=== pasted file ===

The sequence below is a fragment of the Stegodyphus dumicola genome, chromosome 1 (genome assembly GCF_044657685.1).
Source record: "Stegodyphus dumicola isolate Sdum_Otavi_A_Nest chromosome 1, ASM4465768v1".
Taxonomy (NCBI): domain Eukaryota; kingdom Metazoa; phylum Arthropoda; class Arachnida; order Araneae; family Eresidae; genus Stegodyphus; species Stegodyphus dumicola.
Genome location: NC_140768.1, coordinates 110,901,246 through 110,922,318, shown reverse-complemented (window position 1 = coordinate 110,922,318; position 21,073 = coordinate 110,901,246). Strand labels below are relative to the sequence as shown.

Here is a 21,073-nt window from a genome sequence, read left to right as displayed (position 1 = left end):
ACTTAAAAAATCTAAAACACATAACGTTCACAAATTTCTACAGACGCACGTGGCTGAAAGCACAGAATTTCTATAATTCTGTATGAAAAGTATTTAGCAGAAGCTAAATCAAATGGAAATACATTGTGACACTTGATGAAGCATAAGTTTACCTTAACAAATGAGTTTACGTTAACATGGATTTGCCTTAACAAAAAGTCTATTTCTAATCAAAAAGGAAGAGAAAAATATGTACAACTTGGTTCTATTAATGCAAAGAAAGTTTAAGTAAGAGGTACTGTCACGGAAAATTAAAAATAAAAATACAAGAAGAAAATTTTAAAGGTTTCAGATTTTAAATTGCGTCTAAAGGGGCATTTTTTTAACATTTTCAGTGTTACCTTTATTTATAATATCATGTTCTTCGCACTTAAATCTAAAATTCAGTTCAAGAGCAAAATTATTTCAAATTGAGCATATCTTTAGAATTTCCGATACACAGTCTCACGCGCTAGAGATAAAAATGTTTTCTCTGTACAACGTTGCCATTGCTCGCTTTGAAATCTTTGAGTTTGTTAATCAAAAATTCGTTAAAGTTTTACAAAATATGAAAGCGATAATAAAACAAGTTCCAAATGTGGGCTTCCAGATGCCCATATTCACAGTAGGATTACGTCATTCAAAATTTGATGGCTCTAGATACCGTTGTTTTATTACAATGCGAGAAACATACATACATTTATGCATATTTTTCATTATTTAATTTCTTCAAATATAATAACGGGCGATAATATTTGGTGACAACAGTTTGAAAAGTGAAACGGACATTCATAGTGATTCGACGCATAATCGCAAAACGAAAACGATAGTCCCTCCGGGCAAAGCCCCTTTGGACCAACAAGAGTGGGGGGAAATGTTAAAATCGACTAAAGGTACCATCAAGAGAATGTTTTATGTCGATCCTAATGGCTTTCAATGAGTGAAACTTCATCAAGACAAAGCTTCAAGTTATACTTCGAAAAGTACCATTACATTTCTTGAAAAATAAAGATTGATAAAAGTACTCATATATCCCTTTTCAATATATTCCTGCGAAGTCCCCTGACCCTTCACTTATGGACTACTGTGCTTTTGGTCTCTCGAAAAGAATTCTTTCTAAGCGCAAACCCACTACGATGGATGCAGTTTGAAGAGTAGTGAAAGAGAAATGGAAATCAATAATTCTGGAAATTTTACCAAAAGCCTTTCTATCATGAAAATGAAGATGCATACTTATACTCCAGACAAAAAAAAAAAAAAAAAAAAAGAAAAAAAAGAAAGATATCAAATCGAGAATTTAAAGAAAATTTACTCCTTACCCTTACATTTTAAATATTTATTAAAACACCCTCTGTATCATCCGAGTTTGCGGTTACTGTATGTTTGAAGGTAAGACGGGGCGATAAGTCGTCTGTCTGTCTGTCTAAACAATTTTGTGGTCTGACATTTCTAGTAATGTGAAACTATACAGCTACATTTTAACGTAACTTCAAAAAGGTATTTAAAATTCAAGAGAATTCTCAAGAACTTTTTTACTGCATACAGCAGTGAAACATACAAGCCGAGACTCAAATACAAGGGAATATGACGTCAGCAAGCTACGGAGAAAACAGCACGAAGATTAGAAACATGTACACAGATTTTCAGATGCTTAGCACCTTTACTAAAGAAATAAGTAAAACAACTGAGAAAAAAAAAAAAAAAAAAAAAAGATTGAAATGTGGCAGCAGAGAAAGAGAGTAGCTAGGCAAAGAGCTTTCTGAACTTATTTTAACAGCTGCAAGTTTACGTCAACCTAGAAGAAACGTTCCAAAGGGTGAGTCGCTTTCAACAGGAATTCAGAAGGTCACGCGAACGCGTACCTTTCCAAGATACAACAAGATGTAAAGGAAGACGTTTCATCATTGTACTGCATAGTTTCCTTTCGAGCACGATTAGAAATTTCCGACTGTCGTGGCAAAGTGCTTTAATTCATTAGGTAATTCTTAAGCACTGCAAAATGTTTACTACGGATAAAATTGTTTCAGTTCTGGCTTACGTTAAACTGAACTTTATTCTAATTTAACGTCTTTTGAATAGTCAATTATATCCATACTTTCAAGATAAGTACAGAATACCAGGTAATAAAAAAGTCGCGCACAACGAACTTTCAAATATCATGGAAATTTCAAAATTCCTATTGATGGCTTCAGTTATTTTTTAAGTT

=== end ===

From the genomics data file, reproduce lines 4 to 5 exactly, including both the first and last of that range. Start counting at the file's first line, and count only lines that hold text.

Genome location: NC_140768.1, coordinates 110,901,246 through 110,922,318, shown reverse-complemented (window position 1 = coordinate 110,922,318; position 21,073 = coordinate 110,901,246). Strand labels below are relative to the sequence as shown.

Here is a 21,073-nt window from a genome sequence, read left to right as displayed (position 1 = left end):